Sunday, August 03, 2008

News From Iowa GOP House Leader Christopher Rants

Offering REAL Solutions

Recently I received a letter from Cedar Rapids and Iowa City Directors of RSM McGladrey (area accountants from the area most affected by the recent flooding). This letter was stressing the fact that Iowa taxpayers “need help now.” The accountants proposed a few suggestions for tax incentives in light of the 2008 floods which would help provide some immediate relief to the affected taxpayers.

I agreed with the folks at RSM McGladrey, I believe their suggestions would go along way to opening the door to further discussions. Below is my release:

(DES MOINES)—Today House Republican Leader Christopher Rants (R-Sioux City) rolled out a proposal centering around tax incentives for Iowans affected by the storms and flooding of 2008.

Rants’ main suggestion focuses on bonus depreciation and extending the benefit through 2009 for taxpayers who qualify. In early 2008, the federal economic stimulus package included a provision that was designed to aid business taxpayers by increasing the expensing allowance for depreciable assets. However, Iowa failed to couple with the federal law and Iowa businesses were faced with a tax increase.

Rants suggests immediately coupling with the federal standard and then going further; extending that provision into 2009. By coupling and extending the bonus depreciation, taxpayers affected by the weather will be able to replace damaged property, equipment and machinery without having to pay increased taxes. Failure to enact this proposal means that Iowans replacing flood damaged equipment will see their tax liability go up.

“Small businesses, which are the backbone of our communities, large businesses, which employ so many Iowans, and farmers that feed the world are all trying to put the pieces of their operations back together. It’s important to their vitality to offer some immediate relief so they are able to purchase equipment to rebuild their businesses,” said Rants. “I am committed to coming up with solutions and tax incentives to help those businesses who are starting with nothing, allowing them to get back on their feet.”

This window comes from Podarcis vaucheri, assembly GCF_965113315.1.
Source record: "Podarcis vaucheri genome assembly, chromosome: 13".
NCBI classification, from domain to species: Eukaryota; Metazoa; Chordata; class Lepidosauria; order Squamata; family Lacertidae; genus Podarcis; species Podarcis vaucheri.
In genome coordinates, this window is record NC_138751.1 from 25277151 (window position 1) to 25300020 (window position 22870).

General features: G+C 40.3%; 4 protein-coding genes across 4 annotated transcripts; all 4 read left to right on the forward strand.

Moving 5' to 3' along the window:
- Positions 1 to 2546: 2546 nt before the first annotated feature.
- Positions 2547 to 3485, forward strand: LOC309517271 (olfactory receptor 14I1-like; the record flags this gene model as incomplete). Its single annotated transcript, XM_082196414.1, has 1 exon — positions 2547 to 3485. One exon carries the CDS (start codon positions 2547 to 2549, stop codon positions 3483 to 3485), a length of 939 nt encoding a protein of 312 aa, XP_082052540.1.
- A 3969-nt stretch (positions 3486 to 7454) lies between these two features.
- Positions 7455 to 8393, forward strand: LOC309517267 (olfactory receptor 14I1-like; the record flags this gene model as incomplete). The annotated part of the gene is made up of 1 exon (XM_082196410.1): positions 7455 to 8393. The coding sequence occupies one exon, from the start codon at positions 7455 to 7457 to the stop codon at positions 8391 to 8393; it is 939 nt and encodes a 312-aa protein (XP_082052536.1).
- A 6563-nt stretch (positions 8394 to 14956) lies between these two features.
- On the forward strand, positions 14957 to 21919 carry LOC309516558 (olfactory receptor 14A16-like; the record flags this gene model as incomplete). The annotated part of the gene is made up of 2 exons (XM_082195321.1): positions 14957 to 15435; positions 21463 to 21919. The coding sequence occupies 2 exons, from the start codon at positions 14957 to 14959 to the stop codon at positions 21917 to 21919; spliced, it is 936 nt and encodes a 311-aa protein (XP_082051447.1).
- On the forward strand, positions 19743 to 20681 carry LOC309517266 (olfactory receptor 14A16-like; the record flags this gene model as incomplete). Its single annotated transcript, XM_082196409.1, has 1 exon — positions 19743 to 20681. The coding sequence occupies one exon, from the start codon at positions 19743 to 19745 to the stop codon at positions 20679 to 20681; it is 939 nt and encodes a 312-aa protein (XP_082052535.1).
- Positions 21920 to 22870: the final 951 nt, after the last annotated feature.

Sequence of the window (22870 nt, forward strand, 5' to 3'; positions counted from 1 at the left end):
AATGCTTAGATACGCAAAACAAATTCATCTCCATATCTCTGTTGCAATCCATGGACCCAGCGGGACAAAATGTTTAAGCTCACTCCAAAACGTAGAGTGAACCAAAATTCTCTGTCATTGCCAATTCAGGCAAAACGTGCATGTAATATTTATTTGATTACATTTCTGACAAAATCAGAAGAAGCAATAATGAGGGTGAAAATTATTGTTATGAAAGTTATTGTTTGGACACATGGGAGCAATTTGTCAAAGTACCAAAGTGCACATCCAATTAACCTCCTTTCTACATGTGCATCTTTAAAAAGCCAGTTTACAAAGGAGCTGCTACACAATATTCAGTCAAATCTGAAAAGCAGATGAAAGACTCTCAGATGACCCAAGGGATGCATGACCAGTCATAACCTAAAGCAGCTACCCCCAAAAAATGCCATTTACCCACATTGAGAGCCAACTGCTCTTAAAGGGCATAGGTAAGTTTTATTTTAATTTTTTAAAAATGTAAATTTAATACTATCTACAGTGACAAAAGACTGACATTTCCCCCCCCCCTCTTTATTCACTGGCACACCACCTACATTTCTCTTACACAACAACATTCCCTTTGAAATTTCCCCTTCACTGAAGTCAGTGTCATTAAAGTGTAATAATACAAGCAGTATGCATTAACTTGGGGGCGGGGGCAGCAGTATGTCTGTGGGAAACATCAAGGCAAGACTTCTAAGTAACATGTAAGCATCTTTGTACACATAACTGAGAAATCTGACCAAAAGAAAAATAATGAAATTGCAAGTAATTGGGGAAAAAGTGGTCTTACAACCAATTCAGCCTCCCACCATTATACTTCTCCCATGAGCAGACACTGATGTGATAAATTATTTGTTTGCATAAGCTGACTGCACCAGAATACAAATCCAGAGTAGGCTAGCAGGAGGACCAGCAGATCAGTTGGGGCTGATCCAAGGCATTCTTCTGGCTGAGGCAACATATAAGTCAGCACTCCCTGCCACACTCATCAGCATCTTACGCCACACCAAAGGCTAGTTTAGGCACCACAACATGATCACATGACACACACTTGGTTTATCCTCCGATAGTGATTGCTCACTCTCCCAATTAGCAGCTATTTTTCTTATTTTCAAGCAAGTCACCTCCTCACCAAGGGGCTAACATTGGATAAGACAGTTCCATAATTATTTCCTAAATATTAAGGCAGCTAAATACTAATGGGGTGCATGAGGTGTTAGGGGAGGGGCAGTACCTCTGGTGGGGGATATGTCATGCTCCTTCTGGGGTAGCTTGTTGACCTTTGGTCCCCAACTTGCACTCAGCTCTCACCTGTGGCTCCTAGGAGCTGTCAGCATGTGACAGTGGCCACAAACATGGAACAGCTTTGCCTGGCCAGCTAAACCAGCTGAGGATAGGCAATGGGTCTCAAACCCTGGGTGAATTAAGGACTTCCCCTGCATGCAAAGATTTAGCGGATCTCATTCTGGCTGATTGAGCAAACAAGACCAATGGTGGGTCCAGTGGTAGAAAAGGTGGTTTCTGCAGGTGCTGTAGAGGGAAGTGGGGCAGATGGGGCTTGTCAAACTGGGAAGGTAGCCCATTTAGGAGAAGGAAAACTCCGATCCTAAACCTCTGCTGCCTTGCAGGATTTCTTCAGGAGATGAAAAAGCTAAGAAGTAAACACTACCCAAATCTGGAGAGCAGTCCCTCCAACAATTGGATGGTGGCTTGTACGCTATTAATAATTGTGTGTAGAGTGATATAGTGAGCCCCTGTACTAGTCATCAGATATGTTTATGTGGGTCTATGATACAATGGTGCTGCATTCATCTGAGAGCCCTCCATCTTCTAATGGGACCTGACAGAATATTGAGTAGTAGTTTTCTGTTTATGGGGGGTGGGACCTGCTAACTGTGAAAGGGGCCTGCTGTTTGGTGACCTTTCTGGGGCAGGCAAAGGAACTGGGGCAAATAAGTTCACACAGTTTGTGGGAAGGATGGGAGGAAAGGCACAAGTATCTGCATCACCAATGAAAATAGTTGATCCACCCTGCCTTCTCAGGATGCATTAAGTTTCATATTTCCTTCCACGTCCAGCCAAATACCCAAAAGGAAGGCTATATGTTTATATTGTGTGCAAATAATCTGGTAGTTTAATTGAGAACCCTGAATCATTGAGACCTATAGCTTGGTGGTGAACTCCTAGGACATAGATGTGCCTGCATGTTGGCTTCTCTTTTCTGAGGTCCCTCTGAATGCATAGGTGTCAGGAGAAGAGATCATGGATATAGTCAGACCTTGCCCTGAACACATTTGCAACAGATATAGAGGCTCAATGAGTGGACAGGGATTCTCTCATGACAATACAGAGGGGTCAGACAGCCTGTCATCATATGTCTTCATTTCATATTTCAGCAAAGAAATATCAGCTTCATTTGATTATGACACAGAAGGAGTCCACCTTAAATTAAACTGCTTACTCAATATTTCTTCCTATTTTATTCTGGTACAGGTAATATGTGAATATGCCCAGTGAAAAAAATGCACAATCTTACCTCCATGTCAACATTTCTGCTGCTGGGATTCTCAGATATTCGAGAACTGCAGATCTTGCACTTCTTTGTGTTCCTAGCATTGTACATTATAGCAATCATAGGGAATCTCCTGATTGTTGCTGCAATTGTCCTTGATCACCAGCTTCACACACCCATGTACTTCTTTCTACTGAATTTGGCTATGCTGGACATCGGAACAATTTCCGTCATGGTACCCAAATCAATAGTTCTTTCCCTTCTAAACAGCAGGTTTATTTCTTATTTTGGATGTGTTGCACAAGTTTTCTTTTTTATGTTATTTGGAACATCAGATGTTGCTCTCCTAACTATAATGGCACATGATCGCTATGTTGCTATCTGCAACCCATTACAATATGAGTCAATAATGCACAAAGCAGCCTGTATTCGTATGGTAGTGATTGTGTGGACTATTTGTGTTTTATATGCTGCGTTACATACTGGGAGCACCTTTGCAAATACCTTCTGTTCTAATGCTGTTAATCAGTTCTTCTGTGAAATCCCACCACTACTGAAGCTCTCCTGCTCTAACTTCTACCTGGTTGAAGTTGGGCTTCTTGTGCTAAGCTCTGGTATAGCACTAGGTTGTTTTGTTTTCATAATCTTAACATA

The Republican Leader is also interested in considering property tax relief for Iowa homeowners who are struggling from weather-related damage as well as sales tax relief on building supplies, materials and other furnishings.

Rants’ ideas have already been endorsed by Cedar Rapids and Iowa City managing directors from RSM McGladrey accountants.


Shortly after I sent my release, Democrat Majority Leader Kevin McCarthy sent out a press release of his own—here are some clips:

“The House Republican Leader's plan for flood relief is an utter embarrassment and flood affected Iowans should be outraged.”

“Their proposal is another major warning sign that the Republican party has veered terribly to the political right and is completely out of touch with mainstream Iowa. We have thousands of individual Iowans hurting right now...many of them with their homes and property devastated. We have levees that need repaired or entirely rebuilt. We have hundreds of miles of roads and rail that need repaired. We have insurance obligations that need to be monitored and federal assistance that needs to be obtained - and the list goes on and on. And what is the House Republican proposal to deal with flood relief? Tax cuts for big corporations!”

I’m not entirely sure exactly what the Majority Leader is talking about here—not sure how we’ve “veered terribly to the political right” by trying to make nonpartisan solutions for those who’ve had their homes and businesses destroyed.

As you can clearly read, Republicans are not suggesting that these tax incentives are the end all/be all solution to dealing with transportation, agriculture, education, public health or housing issues.

I was not trying to make partisan statements, but apparently Republicans are not allowed to even make suggestions on how to help those affected by the catastrophic events.

Maybe Leader McCarthy didn’t really understand that these suggestions came from LOCAL folks who have had friends, family and neighbors suffering from the destruction. Maybe he didn’t understand that businesses that he calls “big corporations” are mom and pop retail stores, local contractors and builders, or small owners who are just trying to pick themselves up and rebuild because they want to stay in our state.

Maybe Leader McCarthy should stop trying to politicize the floods and instead of criticizing suggestions, offer some of his own.